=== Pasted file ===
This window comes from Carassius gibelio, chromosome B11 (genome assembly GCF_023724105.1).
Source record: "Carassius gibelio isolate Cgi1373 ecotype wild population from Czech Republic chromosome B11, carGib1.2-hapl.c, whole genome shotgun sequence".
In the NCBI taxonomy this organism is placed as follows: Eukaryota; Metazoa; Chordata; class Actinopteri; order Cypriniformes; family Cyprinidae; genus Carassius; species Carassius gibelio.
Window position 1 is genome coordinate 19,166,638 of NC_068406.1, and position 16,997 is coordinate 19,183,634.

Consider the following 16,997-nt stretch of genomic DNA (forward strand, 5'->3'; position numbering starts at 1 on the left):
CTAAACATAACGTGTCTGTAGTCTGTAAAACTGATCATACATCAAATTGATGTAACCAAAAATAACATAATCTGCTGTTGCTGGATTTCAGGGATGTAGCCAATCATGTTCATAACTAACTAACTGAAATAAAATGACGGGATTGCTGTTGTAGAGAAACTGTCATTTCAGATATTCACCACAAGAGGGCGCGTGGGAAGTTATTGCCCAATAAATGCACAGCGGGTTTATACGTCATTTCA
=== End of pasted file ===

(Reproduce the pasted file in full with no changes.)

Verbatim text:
This window comes from Carassius gibelio, chromosome B11 (genome assembly GCF_023724105.1).
Source record: "Carassius gibelio isolate Cgi1373 ecotype wild population from Czech Republic chromosome B11, carGib1.2-hapl.c, whole genome shotgun sequence".
In the NCBI taxonomy this organism is placed as follows: Eukaryota; Metazoa; Chordata; class Actinopteri; order Cypriniformes; family Cyprinidae; genus Carassius; species Carassius gibelio.
Window position 1 is genome coordinate 19,166,638 of NC_068406.1, and position 16,997 is coordinate 19,183,634.

Consider the following 16,997-nt stretch of genomic DNA (forward strand, 5'->3'; position numbering starts at 1 on the left):
CTAAACATAACGTGTCTGTAGTCTGTAAAACTGATCATACATCAAATTGATGTAACCAAAAATAACATAATCTGCTGTTGCTGGATTTCAGGGATGTAGCCAATCATGTTCATAACTAACTAACTGAAATAAAATGACGGGATTGCTGTTGTAGAGAAACTGTCATTTCAGATATTCACCACAAGAGGGCGCGTGGGAAGTTATTGCCCAATAAATGCACAGCGGGTTTATACGTCATTTCA